Thursday, January 28, 2010

Happy Birthday to Jaipur Mummy

I baked a cake (well, she's in India..but we wanted to celebrate anyways). I tried this different kind of cake. I wouldn't call it a complete success. I didn't get as much volume as I should have and I burnt the brown butter the first time around (I was lost in thoughts..really)..so had to throw it away and start over...but overall it was delicious...the cake did rise, and encompass pear and chocolate like the recipe says...just that I felt that I still need a lot more experience with eggs-flour-sugar...

Link to the SmittenKitchen Blog

Al Di La’s Torta di Pere [Bittersweet Chocolate and Pear Cake]
Courtesy of Al Di La Restaurant in Park Slope, Brooklyn

(Notes from the blogger)
Aside from the chocolate chunks, the bits of pear and the browned butter (like I you need to hear anything else before you take off in the direction of the kitchen) one of the coolest things about baking this cake is the eggs, that are beaten far beyond “combined” or “fluffy” but until they have the volume of a shiny, velvety ribbon of a custard, or in other words, if you have an electric mixer of any sort, this is the time to use it. You don’t want to skimp on this set.

The next coolest thing about this is that as I was making it, I was so befuddled by putting the pear and chocolate pieces on top of the cake, as I clearly remembered them to be inside it. Yet the cake rises up in the oven and tucks them into their fold and, lo, it is a glorious, delicious thing.

1 cup all-purpose flour
1 tablespoon baking powder
1/4 teaspoon salt
3 eggs, at room-temperature
4 ounces (1 stick) unsalted butter
3/4 cup sugar
3 pears, peeled, in a small dice (I used anjou, but would recommend a softer variety, like a bosc or any other of your favorites)
3/4 cup bittersweet chocolate chunks

Preheat the oven to 350°F. Butter a 9-inch springform pan and dust with breadcrumbs (I cheated and used flour), set aside.

Sift the flour, baking powder and salt together, set aside.

Using a mixer fitted with the whisk attachment, whip the eggs on high speed until pale and very thick. (In a professional Kitchen Aid, it takes at least five minutes; on a home machine, it will take nine minutes to get sufficient volume)

While the eggs are whipping, brown the butter. Melt the butter in a medium saucepan (because it will foam a lot) and cook it until the butter browns and smells nutty (about 6 to 8 minutes). It helps to frequently scrape the solids off the bottom of the pan in the last couple minutes to ensure even browning. Remove from the flame but keep in a warm spot.

Add the sugar to the eggs and whip a few minutes more.

Just as the egg-sugar mixture is starting to loose volume, turn the mixture down to stir, and add the flour mixture and brown butter. Add one third of the flour mixture, then half of the butter, a third of the flour, the remaining butter, and the rest of flour. Whisk until just barely combined — no more than a minute from when the flour is first added — and then use a spatula to gently fold the batter until the ingredients are combined. It is very important not to over-whisk or fold the batter or it will lose volume.

Pour into prepared pan. Sprinkle the pear and chocolate chunks over the top, and bake until the cake is golden brown and springs back to the touch, about 40 to 50 minutes [updated, thanks for your responses], or a tester comes out clean.

Monday, January 18, 2010

Makar Sankrant Special

This Makar Sankrant was all about tradition - well actually only food traditions..There were no kites..there was no Haldi Kumkum...but there was food...

My MIL makes carrot halwa every year..so I did. My mom sometimes makes Khichdo, so I did (actually a couple days later), and I grew up with Tilgul..so I made some of those too...

Here are the quick recipes:

Carrot Halwa:

Peel and grate carrots. Heat some ghee and saute them. Add whole milk, evaporated milk and heavy cream and keep stirring. Add sugar and keep stirring till the mixture thickens. Add cardamom, nutmeg, fried cashew, etc.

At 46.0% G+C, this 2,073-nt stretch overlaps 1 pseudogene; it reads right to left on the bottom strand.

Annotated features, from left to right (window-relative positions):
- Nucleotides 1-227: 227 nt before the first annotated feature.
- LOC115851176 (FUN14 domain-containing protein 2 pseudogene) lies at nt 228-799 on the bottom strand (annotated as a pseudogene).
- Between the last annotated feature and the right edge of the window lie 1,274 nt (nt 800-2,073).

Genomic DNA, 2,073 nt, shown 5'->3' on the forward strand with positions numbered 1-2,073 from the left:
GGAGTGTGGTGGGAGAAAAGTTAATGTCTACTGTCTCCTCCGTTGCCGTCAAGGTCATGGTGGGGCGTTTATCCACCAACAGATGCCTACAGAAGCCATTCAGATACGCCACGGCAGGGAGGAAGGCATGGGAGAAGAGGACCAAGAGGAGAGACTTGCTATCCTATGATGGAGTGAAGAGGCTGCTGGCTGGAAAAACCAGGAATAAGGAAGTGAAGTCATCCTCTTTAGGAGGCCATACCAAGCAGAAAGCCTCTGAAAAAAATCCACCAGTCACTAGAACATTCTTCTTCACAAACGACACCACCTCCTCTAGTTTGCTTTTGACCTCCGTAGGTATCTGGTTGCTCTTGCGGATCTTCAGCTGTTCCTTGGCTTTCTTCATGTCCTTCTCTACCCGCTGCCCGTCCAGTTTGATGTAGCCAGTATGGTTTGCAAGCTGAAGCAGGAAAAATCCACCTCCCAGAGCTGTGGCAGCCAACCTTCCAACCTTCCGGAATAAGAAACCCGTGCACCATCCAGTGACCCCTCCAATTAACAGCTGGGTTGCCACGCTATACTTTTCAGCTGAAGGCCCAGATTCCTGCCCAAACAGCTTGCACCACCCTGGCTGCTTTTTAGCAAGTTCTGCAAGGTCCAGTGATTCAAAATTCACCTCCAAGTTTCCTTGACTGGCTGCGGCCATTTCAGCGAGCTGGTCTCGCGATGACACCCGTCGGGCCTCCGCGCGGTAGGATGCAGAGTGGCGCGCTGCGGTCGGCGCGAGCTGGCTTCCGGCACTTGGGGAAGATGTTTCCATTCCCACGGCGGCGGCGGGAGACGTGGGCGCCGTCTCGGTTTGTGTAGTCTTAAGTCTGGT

Tilgul:

The important thing to remember here is: one part "stuff" (Til, Dalia, peanuts, etc) and half part gud.
Roast one cup Til on a low flame, till nice and nutty. Roast a quarter cup each of Dalia and peanuts and break coarsely. Add some fresh cardamom powder to this dry mixture. Heat 3/4 cup gud on a low flame and sprinkle some water. When the syrup is ready (drop a ball in cold water, and if it holds shape, it's done)..add "stuff" and make tilguls or chikki.

Khichdo:

The proportion here is: one part each of Toor Daal and Faada (broken wheat). Pressure cook each of them seperately with two parts each water (so, total four parts). Mash the dal well and mix the two. Then, add the same amount of sweetener by volume (half each sugar and gud). Mix and cook everything till slightly thickened. Add cardamom, nuts, Charoli (special in this dish) and raisins. Serve hot with lots of ghee. It makes a complete meal.

(I know the proportions are confusing here...basically, I took 3/4 cup of toor dal and added 1 1/2 cups water and pressure cooked it. In a different cooker, I boiled 3/4 cup of broken wheat (Lapsi fada) with 1 1/2 cups water. This is very important, since you don't want to end up with a liquidy gooey mess. Then I mix the two in one pot, and with a big spoon, shift the whole thing to one side of the pot (kind of like a semi-circular cylinder), so that 50% of the space is empty. I fill that space with half sugar and half gud. So, basically, when you're done, it should look like a pie chart from the top, with 50% of your original ingredients, 25% sugar and 25% gud. There is no better way to do it. Many of my mom's traditional recipes are like this where the measure of sweetness is not based on the original ingredients, but based on the volume of the cooked product - and it always works..Shrikhand, Puranpoli, Sheero, Laadu...All of them...so it's worth mastering this technique)

Tilgul ghyaa and god-god bola.

Tuesday, January 5, 2010

A New Year's Eve Dinner - And Ramblings about the perfect menu

I always find menu planning more challenging than actual recipes. These days there are millions of recipes online and you can find one for practically everything. But there is not enough material out there that talks about planning the perfect menu. It's so cool when everything goes well together and the meal works out perfectly.

I think the reason menu planning is so challenging is that it is not static (well..even recipes should not be static and should change based on seasons, availability of fresh ingredients and the taste and preferences of people you're cooking for..but you can get away by following a good recipe closely). Menus are inherently dynamic. So much depends on the occasion, and the number of people and events that are to follow or precede the meal, etc. But like good recipes, good menu planning guidelines are wonderful. And every once in a while, you stumble upon the perfect menu...and the perfect setup. This New Year's Eve dinner was like that.